- Количество слайдов: 38
Restoring Flax-to-Linen Culture
Clothing ourselves. Feeding ourselves. Healing ourselves, birthing and dying at home, in community.
Not self-sufficiency, not survivalist but rather in community.
Barnraising, adobe brickmaking, haying, quilting, canning. These parts of our culture are only possible in community. The same is true of processing fiber: flax, making felt, shearing sheep.
Examining the past …allows us to dispassionately observe what we abandoned in the 19 th century, the practices we evolved with.
Researching the Textile Trilogy and the 19 th century for the past twenty years, gives insight into where we find ourselves today.
Using extractive sources of energy seduced us into the cul de sac we find ourselves in now. Our addiction to petroleum and its chemical byproducts is killing us, the planet and other species on it.
The philosopher Thomas Berry says we must find a new dream. Domination, born of the marriage of Christianity and capitalism, holds us in bondage.
Mankind as the apex of creation with dominion over the natural world is the consequence of a patrilineal system. The balance between yin and yang, earth and sky, male and female energies has been the casualty.
This delusion is the crux of the problem with our relationship with the natural world.
When European women came to this continent they had no rights to their children or the fruits of their labor… whereas parity between men and women in the matrilineal native cultures of the Eastern tribes begs the question of “women’s rights. ”
Credit is only now being given to native matrilineal women for influencing the women’s rights movement and feminism.
With the righting of that imbalance between masculine and feminine energies, the world is returning to harmony.
If one of the first premises of a new way-of-life on the planet is sustainability and reciprocity, where are we going to look for a model?
We do not listen to our prophets. Those who resist are held up for ridicule. Let us restore respect for our allies.
Every one of us comes from places where we were indigenous. Indigenous cultures know how to keep their homelands in balance. Let us learn about this continent from them. Let us learn to be indigenous to this place.
Let us take chapters from our own heritage in the agricultural world we evolved within. Just as the Sixties counterculture reignited practices we evolved with as a species, young people today are reinhabiting our traditions.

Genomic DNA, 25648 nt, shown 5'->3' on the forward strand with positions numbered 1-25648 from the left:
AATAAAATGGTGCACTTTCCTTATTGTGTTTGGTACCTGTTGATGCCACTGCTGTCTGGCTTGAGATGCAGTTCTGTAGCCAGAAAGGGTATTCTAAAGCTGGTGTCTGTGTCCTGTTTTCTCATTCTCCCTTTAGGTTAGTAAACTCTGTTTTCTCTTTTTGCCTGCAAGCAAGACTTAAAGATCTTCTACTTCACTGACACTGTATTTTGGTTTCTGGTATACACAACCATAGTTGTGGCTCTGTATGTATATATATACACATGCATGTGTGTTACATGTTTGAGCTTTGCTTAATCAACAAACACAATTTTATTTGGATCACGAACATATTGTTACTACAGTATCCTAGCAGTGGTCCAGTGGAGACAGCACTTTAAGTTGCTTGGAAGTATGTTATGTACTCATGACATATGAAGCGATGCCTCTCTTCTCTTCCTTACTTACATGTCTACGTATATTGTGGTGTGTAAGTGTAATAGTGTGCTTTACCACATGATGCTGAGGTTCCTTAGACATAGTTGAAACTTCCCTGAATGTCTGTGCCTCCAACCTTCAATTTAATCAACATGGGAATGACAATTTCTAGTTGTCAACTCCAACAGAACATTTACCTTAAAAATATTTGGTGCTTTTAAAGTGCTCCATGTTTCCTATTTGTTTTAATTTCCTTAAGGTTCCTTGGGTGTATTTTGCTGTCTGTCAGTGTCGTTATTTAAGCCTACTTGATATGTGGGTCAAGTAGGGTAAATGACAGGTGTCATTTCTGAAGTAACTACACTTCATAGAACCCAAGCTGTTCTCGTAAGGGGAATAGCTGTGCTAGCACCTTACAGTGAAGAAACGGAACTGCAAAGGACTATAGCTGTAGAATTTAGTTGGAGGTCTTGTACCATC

WHAT IF. . ?
What if this addiction we have to petroleum and its chemical byproducts could be seen as a 150 year blip a brief anomaly. . .
… a 150 year blip in the vast expanse of our evolution as agricultural and craft people living sustainably in small communities?
WHAT IF. . ?
What if the improbable migration of young people to a lifestyle they are teaching themselves is a sign of restoration?
The technology is there to marry the best of the 19 th century to the best of modernity: Solar Wind Water Geothermal
What does it mean to restore the flax-to-linen culture? Restoration of the four elements: land water, air and fire (energy we burn to fuel our lifestyle. )
Restoration in the natural world compels us to restore our culture.
What have we lost?
What have we lost? • Peace and tranquility: a sustaining spiritual life
What have we lost? • Harmony with the natural world
What have we lost? • Respect for the interrelatedness of all species
What have we lost? • Communal activities: Childrearing Growing food for us and our animals Generating music, art and craft A sustainable way of building Healing arts
Restoring a flax-to-linen culture means: • Caring enough about the menu of choices artisans have to create clothing.
Restoring a flax-to-linen culture means: • Re-establishing trade schools that will train millmen, teach production weaving, foster agricultural knowledge.
Restoring a flax-to-linen culture means: • supporting the cultivation of other bast fibers like hemp, milkweed, nettle.
Restoring a flax-to-linen culture means: • working collectively to share equipment, knowledge, and pass it on to next generations.
Restoring a flax-to-linen culture means: We must question all the beliefs we bring with us to restoration processes. Are you willing to buy or barter for a garment that has been entirely sourced in your watershed?
What would that commitment spill over into, of necessity, to support a culture of consumers? Name our allies Other craftsmen, farmers, sustainable processors, Native Americans, Visionaries and prophets, & Community organizers